Although Las Vegas is well-known for its bright lights and gambling, the city has also played a huge role in the history of boxing. Many famous venues have hosted boxing events over the years, and people come from all over the world to place bets on fights. “Sin City” continues to put on high-profile contests. On top of that, many world-class fighters live and train in the city.
On June 9 at the MGM Grand in Las Vegas, Jeff Horn (18-0-1, 12 KOs) will defend his WBO title for the second time when he faces Terence Crawford (32-0, 23 KOs).
The fight was originally scheduled for April 14, serving as Crawford’s official debut at 147 pounds. But Crawford pulled out with a right-hand injury, which started a verbal war between the two camps over his toughness.
Former schoolteacher Jeff Horn pulled off a stunning upset by defeating Manny Pacquiao via a controversial unanimous decision to capture the WBO welterweight crown at the Suncorp Stadium in Brisbane back in July of 2017.
Fighting in his hometown in front of a crowd upwards of 50,000, 29-year-old Horn showed no signs of being overawed in the biggest test of his career and made a mockery of his huge underdog tag as he more than matched his Filipino foe.
Pacquiao, one of the finest fighters of his generation after world title wins in eight weight classes, finished the stronger of the two and seemed to have done enough to retain his 147lb world title. But two judges scored the fight 115-113 and the third had it 117-111 in favour of Horn, as 38-year-old Pacquiao succumbed to the seventh defeat of an illustrious 68-fight professional career.
Horn is undefeated as a professional and a solitary draw against Rivan Cesaire in 2013 in his fourth fight is the only blemish on his record. The bout was called a technical draw after Cesaire suffered a bad cut on his head after an accidental head clash.
At the age of 29, Terence Crawford is a nine-year pro. A two-division world champion, he is one of boxing’s brightest rising young stars.
He is one of a handful of elite-level fighters who want the biggest challenges and biggest fights, and his consistently outstanding performances against top-level opponents have established him as one of the best fighters at any weight, “pound for pound.”
Terence won the WBO lightweight world title on March 1, 2014 and made two successful title defenses over the next eight months. Those three performances earned him the Boxing Writers Association of America’s award for the “2014 Fighter of the Year”.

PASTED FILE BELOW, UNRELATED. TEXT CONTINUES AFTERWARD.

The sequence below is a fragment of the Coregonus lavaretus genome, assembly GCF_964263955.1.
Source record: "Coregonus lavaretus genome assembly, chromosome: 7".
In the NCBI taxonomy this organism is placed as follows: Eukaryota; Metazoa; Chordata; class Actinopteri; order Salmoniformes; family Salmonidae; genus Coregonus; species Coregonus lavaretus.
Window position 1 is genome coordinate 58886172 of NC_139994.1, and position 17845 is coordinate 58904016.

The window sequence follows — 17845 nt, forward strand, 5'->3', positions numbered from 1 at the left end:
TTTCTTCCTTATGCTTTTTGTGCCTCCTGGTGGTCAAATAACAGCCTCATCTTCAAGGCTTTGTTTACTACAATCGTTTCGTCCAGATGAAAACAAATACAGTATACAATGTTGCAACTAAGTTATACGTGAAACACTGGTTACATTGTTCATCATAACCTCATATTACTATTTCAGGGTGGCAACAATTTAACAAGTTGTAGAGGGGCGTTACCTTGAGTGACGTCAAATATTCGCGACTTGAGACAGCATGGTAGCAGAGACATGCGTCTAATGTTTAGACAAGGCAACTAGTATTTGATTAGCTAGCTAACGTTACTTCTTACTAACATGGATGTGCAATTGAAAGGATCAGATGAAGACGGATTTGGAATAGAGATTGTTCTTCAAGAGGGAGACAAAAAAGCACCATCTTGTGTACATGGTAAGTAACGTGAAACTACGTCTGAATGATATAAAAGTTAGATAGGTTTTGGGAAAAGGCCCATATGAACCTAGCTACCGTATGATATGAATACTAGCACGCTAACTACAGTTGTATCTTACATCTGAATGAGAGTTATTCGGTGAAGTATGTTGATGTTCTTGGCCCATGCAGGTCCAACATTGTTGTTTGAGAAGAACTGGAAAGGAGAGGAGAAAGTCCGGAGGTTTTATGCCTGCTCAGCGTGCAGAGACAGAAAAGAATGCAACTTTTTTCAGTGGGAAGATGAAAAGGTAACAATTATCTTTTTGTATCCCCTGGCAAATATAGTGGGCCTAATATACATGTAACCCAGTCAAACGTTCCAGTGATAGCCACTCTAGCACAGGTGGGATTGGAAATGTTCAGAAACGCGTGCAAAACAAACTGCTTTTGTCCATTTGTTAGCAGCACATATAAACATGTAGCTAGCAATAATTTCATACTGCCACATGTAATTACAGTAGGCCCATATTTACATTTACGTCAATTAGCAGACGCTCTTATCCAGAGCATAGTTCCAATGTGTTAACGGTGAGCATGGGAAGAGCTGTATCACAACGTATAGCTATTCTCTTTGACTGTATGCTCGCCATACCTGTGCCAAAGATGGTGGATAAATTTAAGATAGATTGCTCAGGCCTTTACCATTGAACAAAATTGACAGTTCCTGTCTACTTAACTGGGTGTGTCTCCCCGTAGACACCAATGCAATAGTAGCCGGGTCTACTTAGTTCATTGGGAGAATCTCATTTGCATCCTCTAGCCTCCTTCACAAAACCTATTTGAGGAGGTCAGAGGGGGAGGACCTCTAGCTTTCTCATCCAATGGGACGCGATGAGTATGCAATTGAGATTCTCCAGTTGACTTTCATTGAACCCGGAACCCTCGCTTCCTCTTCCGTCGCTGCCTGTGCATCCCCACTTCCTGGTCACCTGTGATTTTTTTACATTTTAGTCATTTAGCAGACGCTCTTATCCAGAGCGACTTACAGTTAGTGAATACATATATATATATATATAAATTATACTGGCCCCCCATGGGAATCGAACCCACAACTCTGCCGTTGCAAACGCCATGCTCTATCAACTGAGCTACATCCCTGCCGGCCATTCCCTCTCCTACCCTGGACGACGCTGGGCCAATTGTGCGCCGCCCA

He then moved up in weight and won the WBO junior welterweight world title in April of 2015 and made two successful defenses. In a title unification bout on July 23, he made his third WBO defense and won the WBC title with a 12-round unanimous decision win against previously undefeated and defending WBC champion Viktor Postol. He then defended both titles two times.
In his last fight on August 19 in Lincoln, Nebraska, Terence unified all four of the major organization’s titles with a spectacular one-punch, third-round knockout win against previously undefeated, defending WBA-IBF champion Julius Indongo.
Crawford is arguably the best pound for pound boxer in the world, as he checks all the boxes from ring IQ to power to combination punching. Horn has never been in the ring with somebody as polished as Crawford and yes, that includes Pacquiao, who was a shell of himself in that last fight at nearly 40 years-old.
Crawford is the favorite going into the fight with Horn not looking impressive against Gary Corcoran back in December. With Crawford moving up in weight, the former unified champion will have an easier time making weight and has the body to fit in naturally at 147. Horn will have to contend with Crawford’s power, but Horn has always been able to fight above his skill level. This will be one of the more intriguing fights at welterweight, with the winner setting himself up for a major unification bout in late 2018 or in 2019.